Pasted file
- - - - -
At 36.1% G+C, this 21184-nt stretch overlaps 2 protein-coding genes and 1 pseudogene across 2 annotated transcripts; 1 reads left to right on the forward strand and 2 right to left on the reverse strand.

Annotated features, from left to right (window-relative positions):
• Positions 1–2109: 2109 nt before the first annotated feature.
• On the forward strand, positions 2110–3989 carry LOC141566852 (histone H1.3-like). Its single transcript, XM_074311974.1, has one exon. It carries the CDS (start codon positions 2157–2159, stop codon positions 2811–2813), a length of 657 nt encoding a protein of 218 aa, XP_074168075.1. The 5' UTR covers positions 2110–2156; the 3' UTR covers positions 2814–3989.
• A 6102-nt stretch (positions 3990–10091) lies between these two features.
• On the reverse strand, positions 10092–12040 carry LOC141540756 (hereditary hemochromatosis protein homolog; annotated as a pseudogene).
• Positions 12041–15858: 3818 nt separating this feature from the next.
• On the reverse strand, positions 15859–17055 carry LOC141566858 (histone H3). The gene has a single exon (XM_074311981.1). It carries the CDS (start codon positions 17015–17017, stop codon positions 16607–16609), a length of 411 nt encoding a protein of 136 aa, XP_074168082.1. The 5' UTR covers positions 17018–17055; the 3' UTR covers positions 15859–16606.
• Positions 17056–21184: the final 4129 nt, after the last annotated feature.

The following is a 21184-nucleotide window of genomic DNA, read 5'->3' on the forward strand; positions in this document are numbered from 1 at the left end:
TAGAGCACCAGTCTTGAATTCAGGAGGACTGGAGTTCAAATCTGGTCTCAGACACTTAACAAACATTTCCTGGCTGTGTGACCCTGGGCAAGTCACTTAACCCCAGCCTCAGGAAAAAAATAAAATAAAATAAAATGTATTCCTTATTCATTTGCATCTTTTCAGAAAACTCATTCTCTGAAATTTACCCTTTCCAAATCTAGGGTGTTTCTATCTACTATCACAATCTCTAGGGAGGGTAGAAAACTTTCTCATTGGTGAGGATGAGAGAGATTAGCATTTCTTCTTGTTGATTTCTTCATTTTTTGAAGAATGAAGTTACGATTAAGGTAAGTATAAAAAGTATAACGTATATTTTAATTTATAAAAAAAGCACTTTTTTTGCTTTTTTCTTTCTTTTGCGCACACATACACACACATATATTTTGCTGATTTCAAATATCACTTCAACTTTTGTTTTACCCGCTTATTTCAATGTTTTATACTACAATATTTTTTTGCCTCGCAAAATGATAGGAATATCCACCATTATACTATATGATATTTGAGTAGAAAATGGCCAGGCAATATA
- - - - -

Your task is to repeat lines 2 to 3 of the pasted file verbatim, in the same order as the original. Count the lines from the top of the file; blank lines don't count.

Annotated features, from left to right (window-relative positions):
• Positions 1–2109: 2109 nt before the first annotated feature.